<gmaxwell>
People are also working on other schemes for NP proofs with a totally different cryptographic basis which won't have that problem; but their proofs will be less efficient.

<CodeShark>
by totally different cryptographic basis you're referring to something other than bilinear crypto or pairing crypto?

<gmaxwell>
PCP theorem plus fiat shamir tell us that at least in principle there are efficient computationally sound, statstically private proof systems for NP; that have no strong assumptions except the RO used for the fiat shamir. Though making them pratical is hard.

<gmaxwell>
(as the most direct routes require you to e.g. build a hashtree over a set of bits with substantially more entries than atoms in the universe)

<gmaxwell>
andytoshi: do you see any obvious way to do an ___efficient___ proof of polysig equivilence. E.g. say there is a set of keys for a polysig, and some unknown permutation, and I want to prove to you that a given polysig series corresponds to that set without revealing the permutation?

<andytoshi>
gmaxwell: (a) no, and (b) i think this is pretty hard actually, adam and i ran repeatedly into a related problem (proving a sum of keys was actually computed using the keys, without eg adding r to one and -r to another) when we were trying to make constant-size ringsigs. i don't remember the details but it was related to permutations (since the real key had to occupy a specific "slot" or something

<andytoshi>
but what was killing us was not so much our efficiency requirements, it was that you can't do much of anything to aggregate keys except adding them together, and that loses a ton of information

<kanzure>
would there be any value in limiting the number of transactions in each block? rather than block size.

<nsh>
[even if there exist privacy-enhancing coalitions, you can bet dollars to donuts they will be sparse among the types of coalition that emerge when you incentizive them]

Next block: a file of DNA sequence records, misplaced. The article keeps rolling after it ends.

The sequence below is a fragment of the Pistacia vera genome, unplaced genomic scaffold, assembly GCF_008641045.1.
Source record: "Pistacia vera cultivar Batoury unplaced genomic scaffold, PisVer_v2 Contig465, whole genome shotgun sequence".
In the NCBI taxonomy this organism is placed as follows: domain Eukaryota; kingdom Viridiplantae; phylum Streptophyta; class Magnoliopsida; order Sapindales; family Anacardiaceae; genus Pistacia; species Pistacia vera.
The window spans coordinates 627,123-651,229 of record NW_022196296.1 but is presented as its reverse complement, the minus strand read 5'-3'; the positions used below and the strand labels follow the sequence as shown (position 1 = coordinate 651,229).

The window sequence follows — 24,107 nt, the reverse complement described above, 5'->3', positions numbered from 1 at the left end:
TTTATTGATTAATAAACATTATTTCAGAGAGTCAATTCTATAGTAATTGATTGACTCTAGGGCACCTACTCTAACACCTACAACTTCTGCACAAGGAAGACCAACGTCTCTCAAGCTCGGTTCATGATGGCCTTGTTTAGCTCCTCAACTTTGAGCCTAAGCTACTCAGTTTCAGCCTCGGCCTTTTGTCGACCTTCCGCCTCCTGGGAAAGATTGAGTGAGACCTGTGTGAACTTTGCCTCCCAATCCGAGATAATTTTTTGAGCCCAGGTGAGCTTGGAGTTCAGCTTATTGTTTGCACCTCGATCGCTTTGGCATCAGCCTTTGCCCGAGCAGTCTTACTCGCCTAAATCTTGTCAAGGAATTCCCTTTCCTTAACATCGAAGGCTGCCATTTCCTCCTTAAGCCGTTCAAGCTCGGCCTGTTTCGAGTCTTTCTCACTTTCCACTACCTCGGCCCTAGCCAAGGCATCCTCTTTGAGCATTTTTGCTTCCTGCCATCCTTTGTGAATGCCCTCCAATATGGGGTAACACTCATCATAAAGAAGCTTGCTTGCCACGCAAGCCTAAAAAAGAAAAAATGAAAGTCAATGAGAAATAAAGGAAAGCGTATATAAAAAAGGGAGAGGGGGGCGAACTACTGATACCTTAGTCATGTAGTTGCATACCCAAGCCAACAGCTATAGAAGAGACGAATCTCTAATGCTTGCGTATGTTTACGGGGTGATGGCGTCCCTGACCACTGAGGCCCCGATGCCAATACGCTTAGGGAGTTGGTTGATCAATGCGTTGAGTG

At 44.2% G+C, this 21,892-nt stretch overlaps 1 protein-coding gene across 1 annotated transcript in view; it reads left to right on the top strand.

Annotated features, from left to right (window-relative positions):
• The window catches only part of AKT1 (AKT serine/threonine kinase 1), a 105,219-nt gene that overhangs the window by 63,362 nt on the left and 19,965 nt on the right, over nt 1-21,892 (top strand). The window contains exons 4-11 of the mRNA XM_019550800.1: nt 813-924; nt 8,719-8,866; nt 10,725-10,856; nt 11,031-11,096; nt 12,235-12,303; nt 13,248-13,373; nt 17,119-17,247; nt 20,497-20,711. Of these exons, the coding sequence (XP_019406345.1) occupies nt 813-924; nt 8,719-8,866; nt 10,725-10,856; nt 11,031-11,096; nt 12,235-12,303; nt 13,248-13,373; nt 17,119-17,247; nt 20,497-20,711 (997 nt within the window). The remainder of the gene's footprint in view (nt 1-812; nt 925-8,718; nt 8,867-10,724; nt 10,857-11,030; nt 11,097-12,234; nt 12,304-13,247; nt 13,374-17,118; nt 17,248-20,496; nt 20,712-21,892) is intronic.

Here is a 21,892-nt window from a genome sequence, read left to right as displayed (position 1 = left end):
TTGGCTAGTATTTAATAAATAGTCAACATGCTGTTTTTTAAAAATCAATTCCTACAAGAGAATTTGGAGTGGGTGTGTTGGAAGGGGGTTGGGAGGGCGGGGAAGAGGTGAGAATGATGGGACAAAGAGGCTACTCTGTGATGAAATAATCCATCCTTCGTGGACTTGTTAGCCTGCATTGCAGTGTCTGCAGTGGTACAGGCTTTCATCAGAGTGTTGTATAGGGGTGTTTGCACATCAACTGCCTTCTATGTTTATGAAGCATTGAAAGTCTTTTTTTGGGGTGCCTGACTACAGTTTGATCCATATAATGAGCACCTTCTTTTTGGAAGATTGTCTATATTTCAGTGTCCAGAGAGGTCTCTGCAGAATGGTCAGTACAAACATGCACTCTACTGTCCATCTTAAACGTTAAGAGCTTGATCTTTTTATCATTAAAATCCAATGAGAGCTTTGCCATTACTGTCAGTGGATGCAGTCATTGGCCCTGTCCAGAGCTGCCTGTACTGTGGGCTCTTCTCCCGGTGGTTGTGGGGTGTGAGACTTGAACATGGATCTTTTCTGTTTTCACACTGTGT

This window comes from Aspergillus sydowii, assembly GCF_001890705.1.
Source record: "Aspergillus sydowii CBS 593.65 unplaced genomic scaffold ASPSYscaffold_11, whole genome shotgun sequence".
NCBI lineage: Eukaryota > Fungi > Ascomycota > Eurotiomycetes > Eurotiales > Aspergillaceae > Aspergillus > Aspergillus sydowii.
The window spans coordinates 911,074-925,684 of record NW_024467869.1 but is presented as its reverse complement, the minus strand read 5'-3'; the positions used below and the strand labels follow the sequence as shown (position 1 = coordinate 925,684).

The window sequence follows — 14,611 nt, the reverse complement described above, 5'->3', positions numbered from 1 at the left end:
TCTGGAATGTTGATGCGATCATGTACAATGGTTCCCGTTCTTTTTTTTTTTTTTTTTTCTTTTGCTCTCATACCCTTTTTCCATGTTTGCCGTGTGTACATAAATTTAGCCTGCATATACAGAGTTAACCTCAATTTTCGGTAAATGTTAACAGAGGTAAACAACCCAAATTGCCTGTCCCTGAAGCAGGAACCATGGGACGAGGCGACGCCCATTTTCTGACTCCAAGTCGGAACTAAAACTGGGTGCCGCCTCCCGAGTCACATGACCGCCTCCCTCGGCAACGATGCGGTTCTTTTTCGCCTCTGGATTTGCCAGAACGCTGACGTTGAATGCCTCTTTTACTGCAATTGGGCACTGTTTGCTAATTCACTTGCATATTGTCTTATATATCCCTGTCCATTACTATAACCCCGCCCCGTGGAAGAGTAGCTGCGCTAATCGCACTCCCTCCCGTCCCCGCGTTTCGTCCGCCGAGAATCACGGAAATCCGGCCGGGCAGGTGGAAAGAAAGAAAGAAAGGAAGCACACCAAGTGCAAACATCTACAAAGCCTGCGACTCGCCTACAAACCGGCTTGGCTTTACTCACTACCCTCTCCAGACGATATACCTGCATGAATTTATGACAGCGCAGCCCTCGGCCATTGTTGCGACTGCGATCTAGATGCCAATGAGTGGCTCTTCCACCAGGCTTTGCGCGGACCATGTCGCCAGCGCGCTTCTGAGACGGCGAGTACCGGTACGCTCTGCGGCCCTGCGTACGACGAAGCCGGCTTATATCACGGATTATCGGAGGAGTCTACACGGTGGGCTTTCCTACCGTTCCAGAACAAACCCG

<kanzure>
"Secure proxy signature schemes for delegation of signing rights" https://eprint.iacr.org/2003/096.pdf

<kanzure>
i want to send 100k payments and have each of my 100k different receivers also send 10k payments, and none of the intermediate transactions should need to be on the blockchain itself

<kanzure>
and also, it would be nice if there could be arbitrarily-deep transaction chains that bridge the history of an even larger transaction chain

<maaku>
kanzure: lightning is much more than a bidirectional channel, which is why it needs so many changes

<kanzure>
as you increase the number of people on each side of the channel, you increase the probability that one of them will want to throw the transaction into the blockchain to close the channel

<maaku>
now you move an insane amount of money around in one direction at once, it is true you will saturate one direction of a channel

<maaku>
if you have 100k people receiving payments, and 15 of them decide to close their channel, 15 transactions hit the chain

<kanzure>
the idea was to abridge transaction history, not "hope that they all collectively decide to close their channels after transacting in a way that happens to reduce the total number of transactions"

<maaku>
kanzure: where I'm being dense is I don't understand the concern. closing a channel is not an externalized cost, due to fees

<kanzure>
so you believe that large quantities of transactions- perhaps billions- will have users that choose to use software that tries to find ways to close the channels in a way that minimizes the number of fees and number of transactions that get into the blockchain?

<nsh>
no, i imagine the people paying the users will be strongly incentivized to minimise the overhead for the recipients

<andytoshi>
kanzure: OWAS is slow and depends on pairing. it hasn't been implemented 'til now because it'd be a controversial hardfork for bitcoin plus it'd have bad scaling consequences (why there has been no "pairing-crypto alt" idk, nobody here has done it because there are better uses of our time)

<andytoshi>
but given gmax's comments above about how OWAS interacts with CT, and adam's periodic musings on a "BDH-secure sidechain" (meaning one where pairing crypto's security assumptions are considered sufficient), i'm sure something will crop up in this area sooner or later..

<nsh>
well, i think once alpha proves the sidechains concept is feasible [assuming it does], then there might be a cambrian explosion

<maaku>
maybe-interesting observation : with onion routing of lightning payments you can have "hidden" payment addresses